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Curling up with a good e-book just isn't the same


Kindle success: author E L James

Kindle success: author E L James

Kindle success: author E L James

People who are quick to buy new gadgets are known as 'early adopters'. People who are reluctant to move with the times and acquire new technologies have long been known as Luddites (after the workers who smashed up new machines in the industrial revolution).

Is there a word for the people in between, who master as much new technology as they need to, but no more? That's me.

I duly acquired the tools of the electronic age that were necessary and I acknowledge the convenience of the mobile phone and wireless internet connections. But how far should you go in embracing every aspect of modern gadgetry?

Books, for example. We all buy books on Amazon. And everyone likes a bargain. But online shopping has closed bookshops everywhere.

The great thing about a bookshop is that you can browse. You can go in and turn the pages of a book to see whether you might like to buy it.

But, if trends continue as they are, there will soon be no more bookshops. Except for the big chains that sell other stuff as well, and focus, understandably, on the hyped bestsellers, rather than the quirky.

For a while now, I've heard people enthuse about reading e-books on Kindle and other such electronic readers. People told me the Kindle was wonderful for holidays, as you don't have to carry 12 books with you to Thailand.

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So, eventually, a couple of months ago, I acquired a Kindle and began to download books. And, yes, e-books are cheaper and some books that are well out of copyright can be acquired for free.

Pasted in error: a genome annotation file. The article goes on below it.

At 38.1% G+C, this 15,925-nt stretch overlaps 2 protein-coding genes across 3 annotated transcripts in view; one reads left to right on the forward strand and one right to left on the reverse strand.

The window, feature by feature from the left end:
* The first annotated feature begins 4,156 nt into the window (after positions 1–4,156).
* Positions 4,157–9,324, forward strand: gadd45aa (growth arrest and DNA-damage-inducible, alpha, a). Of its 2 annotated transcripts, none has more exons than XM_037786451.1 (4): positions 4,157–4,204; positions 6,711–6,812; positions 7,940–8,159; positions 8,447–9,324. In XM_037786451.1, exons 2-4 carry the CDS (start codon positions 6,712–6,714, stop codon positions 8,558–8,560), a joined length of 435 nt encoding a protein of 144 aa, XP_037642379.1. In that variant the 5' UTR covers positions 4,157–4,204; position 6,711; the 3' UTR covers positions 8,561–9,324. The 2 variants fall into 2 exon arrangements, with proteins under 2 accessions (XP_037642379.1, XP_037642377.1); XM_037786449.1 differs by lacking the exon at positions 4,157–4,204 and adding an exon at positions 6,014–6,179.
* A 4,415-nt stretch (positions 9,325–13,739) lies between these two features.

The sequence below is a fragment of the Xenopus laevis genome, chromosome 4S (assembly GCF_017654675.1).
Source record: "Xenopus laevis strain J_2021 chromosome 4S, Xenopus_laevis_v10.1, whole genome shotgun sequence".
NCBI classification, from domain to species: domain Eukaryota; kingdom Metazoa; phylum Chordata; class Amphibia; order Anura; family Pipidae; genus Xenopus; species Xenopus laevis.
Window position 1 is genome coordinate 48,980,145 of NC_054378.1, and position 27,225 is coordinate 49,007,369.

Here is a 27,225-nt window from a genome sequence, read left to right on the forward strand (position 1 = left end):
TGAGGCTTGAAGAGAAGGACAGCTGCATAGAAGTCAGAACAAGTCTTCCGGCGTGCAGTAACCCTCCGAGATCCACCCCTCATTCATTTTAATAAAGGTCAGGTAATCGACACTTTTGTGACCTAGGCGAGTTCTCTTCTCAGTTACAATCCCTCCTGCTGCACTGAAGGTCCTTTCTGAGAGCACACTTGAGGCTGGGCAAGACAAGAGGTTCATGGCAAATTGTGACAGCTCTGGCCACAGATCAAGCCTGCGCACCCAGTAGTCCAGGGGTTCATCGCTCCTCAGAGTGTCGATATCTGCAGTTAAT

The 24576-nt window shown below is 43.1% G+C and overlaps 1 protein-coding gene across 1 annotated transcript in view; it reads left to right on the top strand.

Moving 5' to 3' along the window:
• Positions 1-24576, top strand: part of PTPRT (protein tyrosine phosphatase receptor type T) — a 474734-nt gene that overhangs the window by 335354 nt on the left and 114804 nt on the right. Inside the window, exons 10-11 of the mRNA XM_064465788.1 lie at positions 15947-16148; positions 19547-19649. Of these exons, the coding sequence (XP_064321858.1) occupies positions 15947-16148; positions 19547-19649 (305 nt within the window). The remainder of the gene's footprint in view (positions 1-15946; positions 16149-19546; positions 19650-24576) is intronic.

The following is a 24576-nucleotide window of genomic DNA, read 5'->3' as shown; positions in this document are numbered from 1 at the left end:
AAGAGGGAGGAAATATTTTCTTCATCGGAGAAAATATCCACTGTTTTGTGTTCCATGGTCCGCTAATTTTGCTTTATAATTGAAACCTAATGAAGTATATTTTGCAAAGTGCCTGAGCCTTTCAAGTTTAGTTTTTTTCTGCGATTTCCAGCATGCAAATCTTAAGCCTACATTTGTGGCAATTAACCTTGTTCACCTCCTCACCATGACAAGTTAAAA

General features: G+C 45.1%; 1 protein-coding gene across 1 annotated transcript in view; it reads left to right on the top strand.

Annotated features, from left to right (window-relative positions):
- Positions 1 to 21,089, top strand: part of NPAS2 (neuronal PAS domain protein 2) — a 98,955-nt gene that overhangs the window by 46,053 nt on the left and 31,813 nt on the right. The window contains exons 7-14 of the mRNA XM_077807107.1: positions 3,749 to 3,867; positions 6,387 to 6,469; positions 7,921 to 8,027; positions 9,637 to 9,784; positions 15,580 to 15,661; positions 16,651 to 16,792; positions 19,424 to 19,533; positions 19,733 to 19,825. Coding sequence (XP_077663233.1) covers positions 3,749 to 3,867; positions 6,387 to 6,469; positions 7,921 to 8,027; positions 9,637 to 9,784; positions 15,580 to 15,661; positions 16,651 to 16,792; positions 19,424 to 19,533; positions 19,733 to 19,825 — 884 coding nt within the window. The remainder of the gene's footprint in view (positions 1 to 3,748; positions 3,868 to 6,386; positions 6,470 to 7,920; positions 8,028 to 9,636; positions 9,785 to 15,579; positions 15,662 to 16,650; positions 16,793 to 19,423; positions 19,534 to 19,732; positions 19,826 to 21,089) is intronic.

So agreed: electronic books are cheaper and they don't take up as much space. And my verdict after six weeks on the Kindle? Yes, it's okay-ish. It's easy to operate and I've no problem reading via a screen. But I can't say I have developed any feeling of attachment to the e-book format. Maybe I downloaded the wrong books. I acquired Gone Girl, because everyone was raving about it, but I'm still only 15% into the text.

My bookshop method of assessing books – browsing through real books, flicking over a few pages – was, for me, a better way of choosing a book.

Yes, the e-book heralds a revolutionary step in publishing. It will alter the content of books as well as the way of reading.

Fifty Shades of Grey author E L James owes her success to its initial publication as an e-book. Publishers say that the e-book is reviving the novella – short novels under 50,000 words – and the short story.

Publishers also admit that they used to 'bulk out' books – made them unnecessarily long – to justify the cover price. With e-books, they can be any length and that doesn't affect the budgets.

Mind you, authors will be earning less with e-books because the royalty is so tiny. But print books are fighting back, by emphasising the book as a beautiful artifact, with memorable jackets.

Print books are also exploring new formats – the graphic novel, written in cartoon form, is reaching the English-speaking market. It's huge in France, where you can read everything from Sartre to Celine in picture-book format.

Maybe the future will be a mixture of print and electronics – talking books, too, via CD, or iPods. I love spoken-word books, especially when great actors speak the words.

I am naturally pleased that my biography of William Joyce – Lord Haw-Haw – called Germany Calling has recently been issued in an e-book form: more people are accessing it.

All the same, I still like to curl up with a real, old-fashioned tome, with words printed on paper.

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